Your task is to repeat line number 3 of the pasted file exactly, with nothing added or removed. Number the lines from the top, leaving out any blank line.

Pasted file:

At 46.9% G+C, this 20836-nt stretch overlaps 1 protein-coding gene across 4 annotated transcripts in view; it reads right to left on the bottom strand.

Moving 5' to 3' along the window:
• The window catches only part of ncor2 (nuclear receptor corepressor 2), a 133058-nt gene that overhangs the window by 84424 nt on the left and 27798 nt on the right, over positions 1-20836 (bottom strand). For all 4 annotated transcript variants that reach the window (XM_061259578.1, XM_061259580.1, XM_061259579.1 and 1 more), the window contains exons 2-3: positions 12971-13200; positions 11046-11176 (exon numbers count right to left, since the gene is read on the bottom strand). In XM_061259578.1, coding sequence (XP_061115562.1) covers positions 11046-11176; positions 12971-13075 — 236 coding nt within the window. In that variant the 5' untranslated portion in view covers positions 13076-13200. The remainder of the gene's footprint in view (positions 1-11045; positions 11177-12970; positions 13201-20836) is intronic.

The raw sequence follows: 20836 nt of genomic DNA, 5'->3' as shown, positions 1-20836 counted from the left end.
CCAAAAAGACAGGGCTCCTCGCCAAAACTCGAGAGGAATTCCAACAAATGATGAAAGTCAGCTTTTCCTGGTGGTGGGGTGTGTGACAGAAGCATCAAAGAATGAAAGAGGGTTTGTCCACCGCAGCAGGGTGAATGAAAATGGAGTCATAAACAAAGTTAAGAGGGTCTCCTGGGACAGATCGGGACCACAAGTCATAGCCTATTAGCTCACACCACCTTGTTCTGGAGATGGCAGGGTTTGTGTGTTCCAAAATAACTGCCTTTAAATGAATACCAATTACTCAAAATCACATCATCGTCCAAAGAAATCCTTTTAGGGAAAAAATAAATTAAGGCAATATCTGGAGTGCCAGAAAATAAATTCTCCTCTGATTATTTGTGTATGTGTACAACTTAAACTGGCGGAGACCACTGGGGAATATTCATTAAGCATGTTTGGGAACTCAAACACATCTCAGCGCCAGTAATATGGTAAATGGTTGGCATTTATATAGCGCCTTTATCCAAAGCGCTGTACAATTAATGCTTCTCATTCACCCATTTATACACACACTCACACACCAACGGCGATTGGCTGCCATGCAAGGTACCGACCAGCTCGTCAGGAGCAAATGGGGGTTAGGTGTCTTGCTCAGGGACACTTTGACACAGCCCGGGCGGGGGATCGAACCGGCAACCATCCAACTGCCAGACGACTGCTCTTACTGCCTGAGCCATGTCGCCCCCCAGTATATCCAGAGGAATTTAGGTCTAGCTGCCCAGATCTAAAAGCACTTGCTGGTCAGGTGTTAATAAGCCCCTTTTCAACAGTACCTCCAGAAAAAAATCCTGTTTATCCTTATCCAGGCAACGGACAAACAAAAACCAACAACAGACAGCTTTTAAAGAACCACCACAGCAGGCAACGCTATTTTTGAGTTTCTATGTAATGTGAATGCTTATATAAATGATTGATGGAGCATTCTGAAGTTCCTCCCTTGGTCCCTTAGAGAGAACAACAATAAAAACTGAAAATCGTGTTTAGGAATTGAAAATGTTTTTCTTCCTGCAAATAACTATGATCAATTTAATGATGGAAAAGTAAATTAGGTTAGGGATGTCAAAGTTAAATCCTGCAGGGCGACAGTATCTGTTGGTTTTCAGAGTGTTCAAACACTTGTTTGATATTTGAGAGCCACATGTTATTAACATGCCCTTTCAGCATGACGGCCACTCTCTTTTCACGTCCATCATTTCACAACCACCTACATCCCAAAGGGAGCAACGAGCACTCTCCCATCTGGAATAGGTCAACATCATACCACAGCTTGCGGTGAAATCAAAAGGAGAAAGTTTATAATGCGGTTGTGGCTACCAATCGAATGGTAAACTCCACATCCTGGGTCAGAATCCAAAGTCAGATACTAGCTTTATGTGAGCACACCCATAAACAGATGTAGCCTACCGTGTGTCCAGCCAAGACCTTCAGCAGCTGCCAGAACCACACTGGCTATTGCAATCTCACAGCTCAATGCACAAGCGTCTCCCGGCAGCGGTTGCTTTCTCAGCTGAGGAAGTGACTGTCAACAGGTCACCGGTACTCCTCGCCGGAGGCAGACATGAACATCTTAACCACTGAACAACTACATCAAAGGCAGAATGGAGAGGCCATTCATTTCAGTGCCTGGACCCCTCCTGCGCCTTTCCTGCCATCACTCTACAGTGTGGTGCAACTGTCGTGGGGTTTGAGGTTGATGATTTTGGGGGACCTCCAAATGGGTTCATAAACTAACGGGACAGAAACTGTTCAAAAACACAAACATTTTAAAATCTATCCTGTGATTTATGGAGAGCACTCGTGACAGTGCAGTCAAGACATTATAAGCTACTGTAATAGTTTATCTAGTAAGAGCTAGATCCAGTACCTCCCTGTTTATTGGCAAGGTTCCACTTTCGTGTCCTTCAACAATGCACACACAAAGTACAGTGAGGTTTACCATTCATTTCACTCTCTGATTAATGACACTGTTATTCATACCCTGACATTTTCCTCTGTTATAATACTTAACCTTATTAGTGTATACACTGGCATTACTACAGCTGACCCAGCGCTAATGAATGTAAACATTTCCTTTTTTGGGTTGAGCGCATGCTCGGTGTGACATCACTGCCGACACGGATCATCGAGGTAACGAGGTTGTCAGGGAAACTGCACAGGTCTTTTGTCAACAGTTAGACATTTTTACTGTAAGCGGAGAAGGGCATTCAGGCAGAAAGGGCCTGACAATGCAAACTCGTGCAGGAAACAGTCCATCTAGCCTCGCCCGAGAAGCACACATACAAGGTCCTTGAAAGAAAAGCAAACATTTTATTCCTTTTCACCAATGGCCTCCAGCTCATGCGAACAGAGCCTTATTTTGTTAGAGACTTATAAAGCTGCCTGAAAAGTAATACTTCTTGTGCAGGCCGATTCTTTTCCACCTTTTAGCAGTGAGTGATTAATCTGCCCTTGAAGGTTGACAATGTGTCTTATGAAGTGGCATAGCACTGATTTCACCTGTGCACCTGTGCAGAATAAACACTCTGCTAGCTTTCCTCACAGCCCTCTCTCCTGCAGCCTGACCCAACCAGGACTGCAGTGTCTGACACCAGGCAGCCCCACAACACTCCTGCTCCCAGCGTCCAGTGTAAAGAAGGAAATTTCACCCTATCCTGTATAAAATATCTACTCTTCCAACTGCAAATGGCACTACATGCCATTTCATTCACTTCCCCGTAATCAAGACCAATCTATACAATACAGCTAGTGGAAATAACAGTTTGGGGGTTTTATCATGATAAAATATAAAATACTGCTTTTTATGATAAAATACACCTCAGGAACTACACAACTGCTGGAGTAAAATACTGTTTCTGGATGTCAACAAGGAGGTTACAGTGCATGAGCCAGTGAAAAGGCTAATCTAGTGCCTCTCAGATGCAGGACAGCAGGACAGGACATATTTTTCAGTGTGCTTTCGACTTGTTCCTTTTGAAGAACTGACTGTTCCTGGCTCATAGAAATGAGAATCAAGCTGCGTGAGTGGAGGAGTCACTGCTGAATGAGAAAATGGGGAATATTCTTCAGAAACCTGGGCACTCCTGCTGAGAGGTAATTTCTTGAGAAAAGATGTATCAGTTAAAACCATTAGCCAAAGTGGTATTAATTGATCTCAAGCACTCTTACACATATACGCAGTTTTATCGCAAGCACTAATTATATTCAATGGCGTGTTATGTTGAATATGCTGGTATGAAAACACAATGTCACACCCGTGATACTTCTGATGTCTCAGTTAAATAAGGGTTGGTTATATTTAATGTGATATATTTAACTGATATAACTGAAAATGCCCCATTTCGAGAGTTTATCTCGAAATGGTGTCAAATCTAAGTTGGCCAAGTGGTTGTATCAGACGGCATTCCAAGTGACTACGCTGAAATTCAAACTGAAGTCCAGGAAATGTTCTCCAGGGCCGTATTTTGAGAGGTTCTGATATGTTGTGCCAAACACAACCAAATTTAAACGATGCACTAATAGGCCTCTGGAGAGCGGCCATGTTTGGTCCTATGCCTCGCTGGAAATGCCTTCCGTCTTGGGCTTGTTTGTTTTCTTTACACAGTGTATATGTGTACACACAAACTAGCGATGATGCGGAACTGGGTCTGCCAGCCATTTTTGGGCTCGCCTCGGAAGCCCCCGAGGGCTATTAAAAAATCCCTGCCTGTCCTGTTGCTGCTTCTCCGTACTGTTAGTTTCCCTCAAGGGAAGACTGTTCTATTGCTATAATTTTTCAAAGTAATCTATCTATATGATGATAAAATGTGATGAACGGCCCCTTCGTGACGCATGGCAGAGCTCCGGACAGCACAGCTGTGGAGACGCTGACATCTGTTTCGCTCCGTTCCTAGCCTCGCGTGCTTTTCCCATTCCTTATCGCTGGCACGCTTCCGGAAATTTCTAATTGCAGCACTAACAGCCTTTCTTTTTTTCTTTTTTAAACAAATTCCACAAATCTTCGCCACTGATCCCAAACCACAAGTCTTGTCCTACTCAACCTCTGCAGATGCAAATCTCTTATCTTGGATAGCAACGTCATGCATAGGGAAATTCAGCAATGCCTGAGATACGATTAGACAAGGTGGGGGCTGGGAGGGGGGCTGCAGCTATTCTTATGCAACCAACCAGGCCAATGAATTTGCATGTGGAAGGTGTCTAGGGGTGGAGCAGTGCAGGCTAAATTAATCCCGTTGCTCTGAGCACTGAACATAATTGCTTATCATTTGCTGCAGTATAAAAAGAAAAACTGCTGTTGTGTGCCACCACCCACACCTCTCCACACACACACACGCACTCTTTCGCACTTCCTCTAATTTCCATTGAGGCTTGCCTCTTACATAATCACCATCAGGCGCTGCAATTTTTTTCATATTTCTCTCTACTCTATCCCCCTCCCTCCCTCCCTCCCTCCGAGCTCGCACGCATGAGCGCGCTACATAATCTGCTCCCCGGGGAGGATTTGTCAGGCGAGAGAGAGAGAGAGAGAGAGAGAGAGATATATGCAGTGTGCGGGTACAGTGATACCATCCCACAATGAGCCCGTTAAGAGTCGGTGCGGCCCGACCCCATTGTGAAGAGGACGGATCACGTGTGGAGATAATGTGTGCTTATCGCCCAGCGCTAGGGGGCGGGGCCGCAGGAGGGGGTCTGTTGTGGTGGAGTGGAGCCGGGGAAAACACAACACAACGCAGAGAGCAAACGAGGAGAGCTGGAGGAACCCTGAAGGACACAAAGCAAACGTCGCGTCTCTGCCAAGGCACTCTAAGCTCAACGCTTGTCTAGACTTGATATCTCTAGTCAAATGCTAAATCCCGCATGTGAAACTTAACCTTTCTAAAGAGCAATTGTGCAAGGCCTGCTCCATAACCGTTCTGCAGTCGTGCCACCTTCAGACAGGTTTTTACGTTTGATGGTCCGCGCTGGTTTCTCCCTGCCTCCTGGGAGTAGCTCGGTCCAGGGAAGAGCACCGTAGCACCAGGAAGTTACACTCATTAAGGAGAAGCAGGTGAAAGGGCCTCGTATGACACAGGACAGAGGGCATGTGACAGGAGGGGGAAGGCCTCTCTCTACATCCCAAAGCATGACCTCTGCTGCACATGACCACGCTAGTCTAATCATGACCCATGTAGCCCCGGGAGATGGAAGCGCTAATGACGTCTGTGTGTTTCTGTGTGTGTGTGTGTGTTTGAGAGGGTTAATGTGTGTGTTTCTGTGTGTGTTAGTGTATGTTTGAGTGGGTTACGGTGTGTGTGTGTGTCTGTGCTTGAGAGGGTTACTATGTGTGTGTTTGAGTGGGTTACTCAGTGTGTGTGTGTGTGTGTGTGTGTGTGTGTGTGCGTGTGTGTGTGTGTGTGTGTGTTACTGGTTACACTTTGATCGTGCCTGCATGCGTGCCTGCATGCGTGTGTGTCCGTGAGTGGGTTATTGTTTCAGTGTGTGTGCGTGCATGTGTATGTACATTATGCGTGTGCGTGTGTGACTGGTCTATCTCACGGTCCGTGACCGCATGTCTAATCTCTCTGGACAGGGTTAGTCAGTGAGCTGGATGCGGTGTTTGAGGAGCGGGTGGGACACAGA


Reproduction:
• The window catches only part of ncor2 (nuclear receptor corepressor 2), a 133058-nt gene that overhangs the window by 84424 nt on the left and 27798 nt on the right, over positions 1-20836 (bottom strand). For all 4 annotated transcript variants that reach the window (XM_061259578.1, XM_061259580.1, XM_061259579.1 and 1 more), the window contains exons 2-3: positions 12971-13200; positions 11046-11176 (exon numbers count right to left, since the gene is read on the bottom strand). In XM_061259578.1, coding sequence (XP_061115562.1) covers positions 11046-11176; positions 12971-13075 — 236 coding nt within the window. In that variant the 5' untranslated portion in view covers positions 13076-13200. The remainder of the gene's footprint in view (positions 1-11045; positions 11177-12970; positions 13201-20836) is intronic.